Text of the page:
PAX South 2020: Wrath: Aeon of Ruin Blows Demons Up Real Good

Let’s inject a little bit of honesty up front: I wasn’t sold when hearing the pitch for KillPixel’s Wrath: Aeon of Ruin when I first visited the 3D Realms booth. It broke down to “we were talking to these guys that are basically Quake Necromancers that were putting together superb mods for the original game and we asked them to make one with us. The drive was what if Quake II was a direct sequel instead of the sci-fi game we got.” Now, I enjoy retro gaming quite a bit, but despite the fact that it was cutting edge at the time, the look of the original Quake didn’t exactly age well, with muddy textures and seemingly nonsensical enemy design. Thus, it was with a bit of trepidation that I sat down at a PC to give the work in progress a go. I was forced to eat my misgivings with a healthy side of crow, because this is a game that pulls off exactly what it wants to do with talent and aplomb.

Right at the beginning, the player is given a wicked looking wristblade and allowed to learn the feel of the regular and charge attacks on a group of shambling ghouls. A few slices removes valuable appendages from the monsters while the alternate charge attack obliterates the things in a shower of viscera. Not much later, it’s learned that the charge can be used to air dash, extending the length of a jump to reach some out of the way power ups. From there, the game becomes a steady stream of new weapons, and a combination of wide open spaces and cramped corridors to use them in.

The weapon that became my personal favorite was the double-barreled shotgun. The normal attack behaves exactly as one would expect, putting out an immense amount of damage at short range compensated by a reload time (most weapons don’t require reloading here). It was great for clearing out areas, especially when directed at some green, acid-throwing abominations that explode upon death. When some really big beasties pop up, the alternate fire is what I internalized as the “F-You” attack, requiring a few second charge for a devastating shot that could clear out a swarm of the nastier creeps in quick order.

The enemy design shines through here. The basic ghouls appear to have been stripped of all flesh before being set upon the world to moan and fall apart under the withering rage of the player’s superior firepower. Then there are the white, gun-toting things that take more than a few shots of the ridiculously over-sized revolver players earn early on. A mixture of these and the flying locust like creatures are apt to ruin the day of an less-than-attentive gamer. The one that really managed to give me the hibbly-jibblies would be Wrath‘s toothy take on Doom’s Pain Elemental. The first time I met one of these, I’m ashamed to say that I actually panicked a bit, as it could approach faster than I could run, soaked up my bullets and quickly devoured my face with its massive craw.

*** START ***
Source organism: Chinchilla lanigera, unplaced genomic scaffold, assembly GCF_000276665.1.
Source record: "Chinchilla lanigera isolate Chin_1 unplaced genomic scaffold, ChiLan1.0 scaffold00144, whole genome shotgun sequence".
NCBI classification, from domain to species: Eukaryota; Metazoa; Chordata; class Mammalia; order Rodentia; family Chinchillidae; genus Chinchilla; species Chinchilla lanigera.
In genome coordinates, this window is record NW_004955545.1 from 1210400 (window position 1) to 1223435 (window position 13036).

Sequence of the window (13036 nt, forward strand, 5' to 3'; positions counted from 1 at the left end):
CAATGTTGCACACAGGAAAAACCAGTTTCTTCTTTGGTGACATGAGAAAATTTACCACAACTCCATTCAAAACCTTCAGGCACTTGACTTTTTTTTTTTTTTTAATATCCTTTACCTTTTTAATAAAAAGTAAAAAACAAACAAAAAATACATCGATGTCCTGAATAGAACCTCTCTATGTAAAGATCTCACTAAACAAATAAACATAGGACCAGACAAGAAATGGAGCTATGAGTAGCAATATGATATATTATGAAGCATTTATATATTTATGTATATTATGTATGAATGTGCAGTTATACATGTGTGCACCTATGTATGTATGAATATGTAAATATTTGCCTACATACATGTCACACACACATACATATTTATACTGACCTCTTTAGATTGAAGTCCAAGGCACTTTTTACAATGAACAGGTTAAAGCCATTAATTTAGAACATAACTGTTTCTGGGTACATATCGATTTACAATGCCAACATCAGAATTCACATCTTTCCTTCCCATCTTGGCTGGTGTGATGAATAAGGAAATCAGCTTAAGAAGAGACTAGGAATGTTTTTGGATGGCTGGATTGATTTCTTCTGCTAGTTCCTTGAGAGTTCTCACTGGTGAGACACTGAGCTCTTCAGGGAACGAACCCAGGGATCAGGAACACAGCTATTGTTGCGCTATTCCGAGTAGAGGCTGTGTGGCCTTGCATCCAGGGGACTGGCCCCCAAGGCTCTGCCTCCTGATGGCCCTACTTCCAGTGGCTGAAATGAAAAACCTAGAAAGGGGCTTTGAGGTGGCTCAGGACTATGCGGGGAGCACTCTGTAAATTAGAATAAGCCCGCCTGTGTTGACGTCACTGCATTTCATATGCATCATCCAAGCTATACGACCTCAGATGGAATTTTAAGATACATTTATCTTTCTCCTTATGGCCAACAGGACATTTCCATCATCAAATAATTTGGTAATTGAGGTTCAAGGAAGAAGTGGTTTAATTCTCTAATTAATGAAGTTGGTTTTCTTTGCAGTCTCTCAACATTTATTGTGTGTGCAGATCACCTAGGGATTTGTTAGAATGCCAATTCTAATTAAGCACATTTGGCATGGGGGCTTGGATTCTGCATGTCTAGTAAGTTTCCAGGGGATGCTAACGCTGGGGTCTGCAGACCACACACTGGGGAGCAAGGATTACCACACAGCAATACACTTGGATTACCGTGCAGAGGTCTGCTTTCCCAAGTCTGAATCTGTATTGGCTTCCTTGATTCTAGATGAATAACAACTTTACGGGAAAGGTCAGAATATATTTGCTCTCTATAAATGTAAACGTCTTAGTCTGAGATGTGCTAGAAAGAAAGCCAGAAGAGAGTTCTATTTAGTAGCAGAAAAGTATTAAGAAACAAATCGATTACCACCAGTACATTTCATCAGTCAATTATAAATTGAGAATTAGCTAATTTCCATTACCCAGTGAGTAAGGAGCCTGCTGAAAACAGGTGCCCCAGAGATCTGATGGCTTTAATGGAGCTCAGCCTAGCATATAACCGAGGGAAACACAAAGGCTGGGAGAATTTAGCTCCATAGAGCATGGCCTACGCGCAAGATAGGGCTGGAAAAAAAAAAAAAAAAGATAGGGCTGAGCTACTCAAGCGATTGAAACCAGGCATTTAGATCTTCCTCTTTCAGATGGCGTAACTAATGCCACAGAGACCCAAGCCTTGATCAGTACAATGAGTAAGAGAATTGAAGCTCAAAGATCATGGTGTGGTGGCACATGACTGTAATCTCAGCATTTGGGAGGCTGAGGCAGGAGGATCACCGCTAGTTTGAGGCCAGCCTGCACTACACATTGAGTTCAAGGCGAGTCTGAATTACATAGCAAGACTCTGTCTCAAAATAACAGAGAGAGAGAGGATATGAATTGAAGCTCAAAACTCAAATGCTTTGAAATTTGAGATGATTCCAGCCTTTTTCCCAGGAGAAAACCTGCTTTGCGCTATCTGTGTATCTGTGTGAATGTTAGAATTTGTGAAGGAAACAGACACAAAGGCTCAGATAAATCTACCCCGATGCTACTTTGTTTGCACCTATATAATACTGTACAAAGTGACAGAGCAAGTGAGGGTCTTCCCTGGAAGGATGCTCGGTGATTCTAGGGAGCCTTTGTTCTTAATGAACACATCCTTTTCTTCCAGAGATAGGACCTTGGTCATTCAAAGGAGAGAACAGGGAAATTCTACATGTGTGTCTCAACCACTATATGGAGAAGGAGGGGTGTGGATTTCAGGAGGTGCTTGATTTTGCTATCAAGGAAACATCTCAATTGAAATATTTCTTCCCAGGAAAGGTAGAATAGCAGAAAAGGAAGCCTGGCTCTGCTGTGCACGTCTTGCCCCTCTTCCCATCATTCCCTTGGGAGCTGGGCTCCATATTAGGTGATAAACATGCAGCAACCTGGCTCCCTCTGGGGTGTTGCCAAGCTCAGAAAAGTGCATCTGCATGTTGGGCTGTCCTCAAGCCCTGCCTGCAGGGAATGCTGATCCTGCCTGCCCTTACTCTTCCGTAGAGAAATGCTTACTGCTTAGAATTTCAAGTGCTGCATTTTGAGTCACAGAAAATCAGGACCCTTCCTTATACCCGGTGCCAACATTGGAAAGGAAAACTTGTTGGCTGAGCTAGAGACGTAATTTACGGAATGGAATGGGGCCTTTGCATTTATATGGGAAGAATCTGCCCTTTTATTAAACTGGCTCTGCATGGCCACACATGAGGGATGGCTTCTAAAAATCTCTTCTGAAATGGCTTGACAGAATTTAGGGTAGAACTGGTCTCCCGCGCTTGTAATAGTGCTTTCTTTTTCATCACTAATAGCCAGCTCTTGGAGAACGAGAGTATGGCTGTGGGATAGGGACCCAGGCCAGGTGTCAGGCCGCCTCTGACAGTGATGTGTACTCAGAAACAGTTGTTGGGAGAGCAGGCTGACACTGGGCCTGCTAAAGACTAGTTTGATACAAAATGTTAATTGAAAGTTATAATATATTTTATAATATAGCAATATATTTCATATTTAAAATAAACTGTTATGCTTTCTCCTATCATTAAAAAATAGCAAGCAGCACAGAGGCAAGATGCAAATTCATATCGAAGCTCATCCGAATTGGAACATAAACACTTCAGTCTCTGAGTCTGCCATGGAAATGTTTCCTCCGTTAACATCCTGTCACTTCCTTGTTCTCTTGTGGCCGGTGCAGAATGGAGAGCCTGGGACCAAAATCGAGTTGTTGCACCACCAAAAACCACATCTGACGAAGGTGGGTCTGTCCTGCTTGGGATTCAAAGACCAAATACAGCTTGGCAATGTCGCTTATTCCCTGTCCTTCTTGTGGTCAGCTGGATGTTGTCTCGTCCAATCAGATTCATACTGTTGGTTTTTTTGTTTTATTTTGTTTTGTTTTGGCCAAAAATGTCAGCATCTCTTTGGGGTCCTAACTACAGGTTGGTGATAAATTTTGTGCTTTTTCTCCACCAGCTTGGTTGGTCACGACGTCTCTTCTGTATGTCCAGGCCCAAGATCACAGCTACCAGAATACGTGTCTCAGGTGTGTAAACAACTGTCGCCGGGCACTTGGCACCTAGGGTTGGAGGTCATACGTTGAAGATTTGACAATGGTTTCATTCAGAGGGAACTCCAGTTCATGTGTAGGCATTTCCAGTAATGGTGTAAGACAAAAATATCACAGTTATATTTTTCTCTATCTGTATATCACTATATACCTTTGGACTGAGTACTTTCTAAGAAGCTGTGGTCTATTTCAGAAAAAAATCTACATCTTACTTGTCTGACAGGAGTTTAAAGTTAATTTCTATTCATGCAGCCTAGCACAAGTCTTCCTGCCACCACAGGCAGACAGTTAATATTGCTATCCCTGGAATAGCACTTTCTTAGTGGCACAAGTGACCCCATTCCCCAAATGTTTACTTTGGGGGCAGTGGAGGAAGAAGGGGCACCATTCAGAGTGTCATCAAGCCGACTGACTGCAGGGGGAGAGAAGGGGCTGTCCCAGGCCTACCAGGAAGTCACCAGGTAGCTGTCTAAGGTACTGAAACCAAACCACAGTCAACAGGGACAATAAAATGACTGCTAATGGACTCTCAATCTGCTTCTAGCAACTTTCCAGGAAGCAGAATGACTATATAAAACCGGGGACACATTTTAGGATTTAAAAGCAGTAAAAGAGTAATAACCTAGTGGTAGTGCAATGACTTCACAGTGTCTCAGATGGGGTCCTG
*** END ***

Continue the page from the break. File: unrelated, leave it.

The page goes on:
The thing is, I shouldn’t have freaked out. This is a game about managing the field of battle and the enemy lay out. It will throw quite a bit at the player, but strategic use of the weapons against the right monsters will win out in the end. It’s balanced perfectly to elicit the strange mixture of simultaneous panic and feeling bad-ass while dealing with the swarms of foes it puts against the player. While other games have chased this tone, few have managed to harness what made the classics work the way Wrath is pulling off. This is something that should be commended.

It should also be pointed out that the concerns about the graphics for this Quake Engine title are unfounded. It does take more than a little inspiration from the titles of the late 90s, but it doesn’t simply ape them. The monsters are chunky and the textures are blocky, sure, but it all fits together as a cohesive whole, creating an experience that isn’t a technical marvel, but is an artistic one. The developers could have thrown together some facsimiles of the original environments and beasts and called the job done. Instead, they are making a game that feels retro without actually being a complete throwback.

All in all, Wrath: Aeon of Ruin should be something that any fan of first-person shooters should take the time to check out. It’s fast paced, violent and a bit scary in all of the right ways while feeding on the nostalgia of fans. The fact that KillPixel isn’t being lazy about it and really crafting a love letter to the era is something to be commended. It’s set to release fully for Switch, PlayStation 4 and Xbox One later this year, but PC fans can snag the Early Access version right now on. From the demo that was shown off at PAX, it’s already worth it.